The balance is cinematic spectacular and the notes by Carenza Hugh-Jones are good.
I do hope that Onyx will continue the series and will resist the temptation to return the BIPO and Mr Goetzel to familiar waters. Why not an all-Schmitt disc including Selamlik, Kermesse, Danse d’Abisaig, Cancunik and from the other end of Schmitt’s life his cello concerto in all but name the superb 1952 Introit, récit et congé for cello and orchestra. I find it inexplicable that cellists and the companies are ignoring this commandingly imaginative piece.
Imaginative choice of repertoire, spectacular recording and the promise, I hope, of more to come.  

-- Rob Barnett, MusicWeb International

RESPIGHI Belkis, Queen of Sheba. HINDEMITH Symphonic Metamorphosis on Themes by Carl Maria von Weber. SCHMITT La Tragédie de Salomé Sascha Goetzel, cond; Borusan Istanbul PO ONYX 4048 (77:33)

This is a tremendously auspicious debut for Sascha Goetzel and the Borusan Istanbul Philharmonic. I admit that my reaction to this CD was made even sweeter by the fact that the Hindemith and the Schmitt are among my favorite orchestral works, but I believe that I still can tell the difference between good performances and bad ones, and these definitely are in the former category.

It seems like only yesterday, but it was really late 1992 when many of us were discovering Respighi’s Belkis for the first time, thanks to a then new Chandos CD with Geoffrey Simon and the Philharmonia. (Since then, there’s been a second entrant—Eiji Oue and the Minnesota Orchestra on Reference—but I have not heard it.) This new performance blows the one on Chandos out of the water with ease. Simon and the Philharmonia are just too genteel for this music, even stuffy. Goetzel and his musicians wallow in its exotic implications, without losing control, and it doesn’t hurt that this is the “first-time recording with the original Arab drum.” These performers believe in the music so completely, and play it so passionately, that one might be led to believe that Belkis, Queen of Sheba is as good as The Pines of Rome . This isn’t great music, whatever that is, but it can give your ears a natural high.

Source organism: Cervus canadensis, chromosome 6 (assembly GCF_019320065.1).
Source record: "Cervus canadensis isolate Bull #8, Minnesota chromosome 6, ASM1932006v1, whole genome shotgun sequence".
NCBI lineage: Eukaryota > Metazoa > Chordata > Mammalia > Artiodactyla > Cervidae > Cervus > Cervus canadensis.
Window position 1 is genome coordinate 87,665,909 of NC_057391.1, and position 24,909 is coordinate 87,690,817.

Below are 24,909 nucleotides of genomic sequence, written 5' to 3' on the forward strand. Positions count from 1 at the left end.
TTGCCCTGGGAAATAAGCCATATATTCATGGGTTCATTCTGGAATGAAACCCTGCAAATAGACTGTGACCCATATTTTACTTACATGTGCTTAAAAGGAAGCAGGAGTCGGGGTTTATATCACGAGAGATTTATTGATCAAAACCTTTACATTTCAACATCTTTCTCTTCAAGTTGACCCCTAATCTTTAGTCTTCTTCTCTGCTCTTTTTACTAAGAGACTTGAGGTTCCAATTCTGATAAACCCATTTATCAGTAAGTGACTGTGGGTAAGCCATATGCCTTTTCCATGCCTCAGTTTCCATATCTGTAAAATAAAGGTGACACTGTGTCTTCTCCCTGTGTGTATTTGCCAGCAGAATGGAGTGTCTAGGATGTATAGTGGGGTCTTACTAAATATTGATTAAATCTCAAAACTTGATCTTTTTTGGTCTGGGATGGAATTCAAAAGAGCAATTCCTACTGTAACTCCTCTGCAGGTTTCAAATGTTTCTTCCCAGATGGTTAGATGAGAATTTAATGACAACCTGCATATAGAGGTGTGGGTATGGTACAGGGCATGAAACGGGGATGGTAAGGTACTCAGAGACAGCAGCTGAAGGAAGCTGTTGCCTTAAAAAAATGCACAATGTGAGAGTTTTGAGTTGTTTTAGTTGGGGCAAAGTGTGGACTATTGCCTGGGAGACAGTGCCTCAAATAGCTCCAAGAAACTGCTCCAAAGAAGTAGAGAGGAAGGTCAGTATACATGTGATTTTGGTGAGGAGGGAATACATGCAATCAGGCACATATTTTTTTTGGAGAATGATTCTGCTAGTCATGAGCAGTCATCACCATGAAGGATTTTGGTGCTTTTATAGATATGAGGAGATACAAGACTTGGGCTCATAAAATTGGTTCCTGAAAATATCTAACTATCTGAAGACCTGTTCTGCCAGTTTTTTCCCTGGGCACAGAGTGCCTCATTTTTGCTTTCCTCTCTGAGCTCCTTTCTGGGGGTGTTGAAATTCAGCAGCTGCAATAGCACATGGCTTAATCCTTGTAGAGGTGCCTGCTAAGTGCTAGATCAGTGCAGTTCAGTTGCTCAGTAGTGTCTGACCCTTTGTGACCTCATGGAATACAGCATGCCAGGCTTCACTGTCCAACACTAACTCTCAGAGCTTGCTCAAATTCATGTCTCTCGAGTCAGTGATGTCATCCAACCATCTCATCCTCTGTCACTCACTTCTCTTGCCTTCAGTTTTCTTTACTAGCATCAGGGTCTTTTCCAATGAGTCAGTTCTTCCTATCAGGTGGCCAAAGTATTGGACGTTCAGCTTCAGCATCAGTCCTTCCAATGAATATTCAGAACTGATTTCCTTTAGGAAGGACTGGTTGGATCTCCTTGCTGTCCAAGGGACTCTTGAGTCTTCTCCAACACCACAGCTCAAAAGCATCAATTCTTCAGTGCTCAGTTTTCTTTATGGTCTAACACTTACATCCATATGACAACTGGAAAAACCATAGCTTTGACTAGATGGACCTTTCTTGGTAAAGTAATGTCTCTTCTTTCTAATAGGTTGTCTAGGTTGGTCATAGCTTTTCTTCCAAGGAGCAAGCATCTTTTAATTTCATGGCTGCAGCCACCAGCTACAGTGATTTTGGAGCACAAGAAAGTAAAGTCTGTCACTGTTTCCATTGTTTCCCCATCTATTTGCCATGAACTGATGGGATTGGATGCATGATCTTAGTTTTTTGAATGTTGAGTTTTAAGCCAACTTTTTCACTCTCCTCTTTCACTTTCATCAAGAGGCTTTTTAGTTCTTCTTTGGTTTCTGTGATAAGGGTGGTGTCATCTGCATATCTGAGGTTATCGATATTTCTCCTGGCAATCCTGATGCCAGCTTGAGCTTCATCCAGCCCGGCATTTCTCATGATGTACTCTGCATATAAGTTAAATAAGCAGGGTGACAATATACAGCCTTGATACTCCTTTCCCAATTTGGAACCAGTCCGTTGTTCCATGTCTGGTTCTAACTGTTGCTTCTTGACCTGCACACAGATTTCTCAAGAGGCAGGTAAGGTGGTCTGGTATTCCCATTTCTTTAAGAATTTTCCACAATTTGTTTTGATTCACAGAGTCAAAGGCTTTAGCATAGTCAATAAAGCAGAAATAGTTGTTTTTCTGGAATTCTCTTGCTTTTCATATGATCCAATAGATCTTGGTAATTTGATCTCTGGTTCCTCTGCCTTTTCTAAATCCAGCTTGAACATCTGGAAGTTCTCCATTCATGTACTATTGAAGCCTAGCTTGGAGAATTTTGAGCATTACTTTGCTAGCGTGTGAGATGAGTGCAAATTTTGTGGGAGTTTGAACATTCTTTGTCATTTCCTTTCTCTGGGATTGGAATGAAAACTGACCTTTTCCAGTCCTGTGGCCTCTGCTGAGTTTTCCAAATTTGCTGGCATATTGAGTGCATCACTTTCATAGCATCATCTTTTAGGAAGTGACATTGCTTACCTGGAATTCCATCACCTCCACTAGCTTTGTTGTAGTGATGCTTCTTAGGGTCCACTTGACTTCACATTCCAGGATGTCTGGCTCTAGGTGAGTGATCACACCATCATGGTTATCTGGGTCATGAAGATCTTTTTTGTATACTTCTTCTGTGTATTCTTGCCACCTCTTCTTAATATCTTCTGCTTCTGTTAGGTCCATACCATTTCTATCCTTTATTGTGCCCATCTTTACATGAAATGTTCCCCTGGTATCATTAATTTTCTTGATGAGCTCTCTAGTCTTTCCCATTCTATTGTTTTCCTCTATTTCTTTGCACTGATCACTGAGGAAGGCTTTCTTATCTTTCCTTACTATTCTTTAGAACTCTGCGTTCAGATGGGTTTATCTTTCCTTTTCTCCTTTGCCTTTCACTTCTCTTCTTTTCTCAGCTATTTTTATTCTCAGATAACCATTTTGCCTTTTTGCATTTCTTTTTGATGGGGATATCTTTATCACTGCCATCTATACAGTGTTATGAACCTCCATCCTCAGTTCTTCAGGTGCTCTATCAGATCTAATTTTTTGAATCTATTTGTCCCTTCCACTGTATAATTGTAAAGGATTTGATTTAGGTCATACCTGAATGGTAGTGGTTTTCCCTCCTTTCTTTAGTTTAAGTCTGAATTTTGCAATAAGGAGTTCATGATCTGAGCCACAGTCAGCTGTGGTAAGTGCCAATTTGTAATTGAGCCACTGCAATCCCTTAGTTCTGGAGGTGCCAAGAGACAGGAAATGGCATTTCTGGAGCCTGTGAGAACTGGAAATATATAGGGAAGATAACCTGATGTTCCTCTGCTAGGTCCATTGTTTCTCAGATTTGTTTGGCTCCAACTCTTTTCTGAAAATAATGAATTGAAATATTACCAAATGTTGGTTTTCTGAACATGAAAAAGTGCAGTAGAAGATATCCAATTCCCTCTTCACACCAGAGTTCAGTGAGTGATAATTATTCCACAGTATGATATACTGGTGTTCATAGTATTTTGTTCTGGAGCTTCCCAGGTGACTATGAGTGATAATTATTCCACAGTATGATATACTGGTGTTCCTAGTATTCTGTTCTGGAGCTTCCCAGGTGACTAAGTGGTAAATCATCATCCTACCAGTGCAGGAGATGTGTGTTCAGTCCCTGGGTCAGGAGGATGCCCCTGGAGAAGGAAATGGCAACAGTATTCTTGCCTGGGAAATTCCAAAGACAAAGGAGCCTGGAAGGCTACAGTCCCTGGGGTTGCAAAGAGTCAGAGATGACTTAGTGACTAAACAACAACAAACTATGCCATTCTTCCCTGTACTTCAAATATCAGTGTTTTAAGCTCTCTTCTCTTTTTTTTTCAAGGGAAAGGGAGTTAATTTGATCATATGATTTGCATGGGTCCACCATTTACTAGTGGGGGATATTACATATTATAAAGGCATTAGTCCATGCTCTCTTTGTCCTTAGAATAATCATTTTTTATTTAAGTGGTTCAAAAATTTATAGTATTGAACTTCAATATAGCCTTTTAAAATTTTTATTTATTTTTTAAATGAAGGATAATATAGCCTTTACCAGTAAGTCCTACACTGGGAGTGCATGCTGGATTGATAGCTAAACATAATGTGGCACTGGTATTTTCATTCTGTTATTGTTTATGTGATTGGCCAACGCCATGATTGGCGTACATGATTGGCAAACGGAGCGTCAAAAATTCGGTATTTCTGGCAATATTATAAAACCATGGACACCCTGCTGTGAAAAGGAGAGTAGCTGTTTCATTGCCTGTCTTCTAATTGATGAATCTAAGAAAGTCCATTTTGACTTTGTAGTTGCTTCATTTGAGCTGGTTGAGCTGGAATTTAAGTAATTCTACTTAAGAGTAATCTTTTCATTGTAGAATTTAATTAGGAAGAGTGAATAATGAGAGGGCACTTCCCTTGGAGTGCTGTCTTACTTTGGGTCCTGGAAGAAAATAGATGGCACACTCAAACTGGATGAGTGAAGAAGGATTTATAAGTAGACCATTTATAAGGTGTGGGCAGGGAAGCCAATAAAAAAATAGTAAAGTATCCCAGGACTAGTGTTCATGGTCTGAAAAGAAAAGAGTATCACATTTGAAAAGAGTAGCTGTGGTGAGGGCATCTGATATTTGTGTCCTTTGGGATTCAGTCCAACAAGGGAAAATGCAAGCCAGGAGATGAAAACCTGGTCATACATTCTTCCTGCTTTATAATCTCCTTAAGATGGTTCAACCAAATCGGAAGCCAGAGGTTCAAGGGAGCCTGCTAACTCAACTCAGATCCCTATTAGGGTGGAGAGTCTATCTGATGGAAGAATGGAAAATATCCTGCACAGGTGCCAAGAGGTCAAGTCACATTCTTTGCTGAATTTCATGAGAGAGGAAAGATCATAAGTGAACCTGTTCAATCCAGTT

Hindemith’s Symphonic Metamorphosis (I’ve just realized that some recordings use this spelling, and others use the plural) is not lacking great recordings. Ormandy, Szell, and Bernstein are among my favorites, and perhaps you already have yours. Goetzel and his orchestra don’t displace my favorites, but there’s no missing what a thoroughly good time the performers are having with this work, and that sense of enjoyment is conveyed to the listener in a most winning manner. The only miscalculation is a mannered tinkering with the tempo in the work’s closing bars.